In Angola, a kindling fire
Home fires will burn again when peace comes to stay
Wars spring up like bush fires in sub-Saharan Africa, from the Horn to the Copper Belt. They are small by global standards, but not for those engulfed in them. In the Eritrean borderlands Sudanese rebel forces are moving into northern Sudan; in Uganda armed bands, backed by the government of Sudan, are crossing into the west and north of the country, looting and burning as they go; in Zaire Ugandan and Rwandan-backed insurgents advance in the east and south.
Tonight I am on my way home from the Angolan capital, Luanda. And I am thinking about a conversation I had in the Angolan highlands, where war is never far away, in a village called Imbo, with a woman called Maria.
Twenty years of conflict have destroyed almost everything in the interior of Angola: roads, and bridges, railways, factories, schools and hospitals. That’s the surface damage. The deeper, social harm is greater: destruction of the rural economy, large-scale migration from villages to urban areas, unemployment and destitution in the cities. There’s no work to be had in the cities of Angola. No one makes long-term investments here—not the global mining companies that are busy extracting its oil and diamonds as swiftly as they can, nor the government ministers who are busy pocketing the proceeds.
Since the 1980s war has made Angolan rural life precarious in the extreme. For the last fifteen years soldiers from both sides have looted livestock and grain; young men have been forcibly recruited into rival armies; access to markets has become increasingly hard. In some areas of the country entire communities have been forced to move. One of the worst affected areas, perhaps the very worst, is the province of Huambo in the central highlands, where the village ofis situated.
Imbo is a beautiful place, set in rolling woodland of a kind that once covered most of the Highlands, before the demand for fuel wood and charcoal destroyed it. An irrigation channel runs the length of the village, providing water for fruit trees and clay pits where sun-dried bricks are made. There are tall shade trees sheltering old coffee bushes, a crop that was once the village’s main source of income.
These days there is barely a market for coffee in Angola—transport is too difficult and dangerous—but in Imbo they harvest the coffee beans nonetheless. The people of the village are Protestants, a denomination that is strong in Huambo Province; they conform to Weber’s account of the Protestant work ethic, ascribing their pre-war prosperity to abstinence and hard graft. In the highlands they say you can tell a Protestant village from far away because the houses have permanent roofs of iron sheeting rather than grass thatch.
About four hundred people live in Imbo today. There were twice as many before. For the last three years they have been rebuilding their village, which was abandoned while the war raged around it in the late 1980s and early 1990s. During that time there was just one woman who stayed. Her name was Maria. Today Maria lives in a tiny hut built for her by a neighbour, where I spoke to her. She is old and stooped and deaf.
“La guerra nos levou para trás…” she told me. “War took us backwards. It took us further than slavery.”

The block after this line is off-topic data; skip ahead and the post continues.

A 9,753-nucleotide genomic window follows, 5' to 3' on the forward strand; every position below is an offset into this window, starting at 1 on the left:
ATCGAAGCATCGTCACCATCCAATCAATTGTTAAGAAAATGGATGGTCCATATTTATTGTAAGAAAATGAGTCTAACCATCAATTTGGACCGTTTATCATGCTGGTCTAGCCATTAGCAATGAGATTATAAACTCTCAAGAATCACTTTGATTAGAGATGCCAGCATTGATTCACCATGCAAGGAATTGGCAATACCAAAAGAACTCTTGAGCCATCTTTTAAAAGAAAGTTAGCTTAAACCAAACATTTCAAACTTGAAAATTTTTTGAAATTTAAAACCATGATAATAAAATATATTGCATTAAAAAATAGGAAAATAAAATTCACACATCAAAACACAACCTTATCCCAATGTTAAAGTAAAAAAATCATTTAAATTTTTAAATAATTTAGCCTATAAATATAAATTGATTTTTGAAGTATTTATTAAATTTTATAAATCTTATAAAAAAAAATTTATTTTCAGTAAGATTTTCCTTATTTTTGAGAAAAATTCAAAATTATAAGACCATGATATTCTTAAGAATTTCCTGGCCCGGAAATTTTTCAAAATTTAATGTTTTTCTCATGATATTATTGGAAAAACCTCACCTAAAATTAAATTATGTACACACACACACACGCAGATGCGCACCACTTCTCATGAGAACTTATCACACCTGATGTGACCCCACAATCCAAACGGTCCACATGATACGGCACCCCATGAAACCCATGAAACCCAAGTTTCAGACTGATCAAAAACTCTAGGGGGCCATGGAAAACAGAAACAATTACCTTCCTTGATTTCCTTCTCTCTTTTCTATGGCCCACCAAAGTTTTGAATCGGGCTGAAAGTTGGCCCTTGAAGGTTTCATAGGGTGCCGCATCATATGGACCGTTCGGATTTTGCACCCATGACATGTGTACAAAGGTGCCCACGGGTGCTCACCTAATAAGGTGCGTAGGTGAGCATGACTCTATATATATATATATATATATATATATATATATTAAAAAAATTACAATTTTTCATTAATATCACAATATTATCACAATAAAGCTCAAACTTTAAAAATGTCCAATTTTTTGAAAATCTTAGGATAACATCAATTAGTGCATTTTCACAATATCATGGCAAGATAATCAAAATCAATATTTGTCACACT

Her neighbour, sitting beside her, went on, translating from Maria’s Umbundu into Portuguese.
“We lost our livestock,” she said. “People were taken from their homes and killed. Soldiers took the food we grew. Before the war we had bicycles and ox-carts. Tudo foi roubado. Everything was taken.”
Maria’s neighbour moved away from the village in the 1980s. And one by one all the other families left also, either for the town, still under government control, or the deep bush, where they lived on cassava and sweet potatoes—famine food. When soldiers came to the village by night, Maria said, she pretended to be a simpleton. They demanded embers from her hearth to light their fires. Being deaf, she found it hard to make out what they were saying in the darkness.
“I had nothing left to steal, nothing at all. Nada, mas nada. But I was the only one who had fire. They were soldiers. They still needed fire.”
The next group of fighting men who came to the village had less compunction. And they had a different use for fire. They burned half the village to the ground.
Then, two years later, came the first of the peace agreements that were supposed to end the war in Angola. Imbo began to enjoy a precarious peace, and the people of the village started to return home. Maria was no longer alone.
Fires of peace
Nearby, in the village of the soba, a traditional chief of the Ovimbundu people, the coming of peace was celebrated with a ritual rekindling of the communal fire. It’s a ceremony that has origins long before the war, before the arrival of Protestant missionaries, before the country was torn apart by political rivalry and resource wars. From the soba’s village embers were taken to Imbo and the other villages of the area to rekindle their own fires, marking a new start for the life of each community.
Will this peace last? It remains to be seen if the agreements between the warring parties have provided more than a deceptive lull. Let us hope they have. A visitor to Imbo today, where visitors are rare, is welcomed with kind words and gifts of food. Speeches are expected in return. When I was called on to speak at the village meeting I talked about the different uses of fire in war and peace. Fogo na guerra e fogo na paz. When I uttered the word paz my hosts nodded in assent. Every time the word was spoken there was a murmur of applause. ★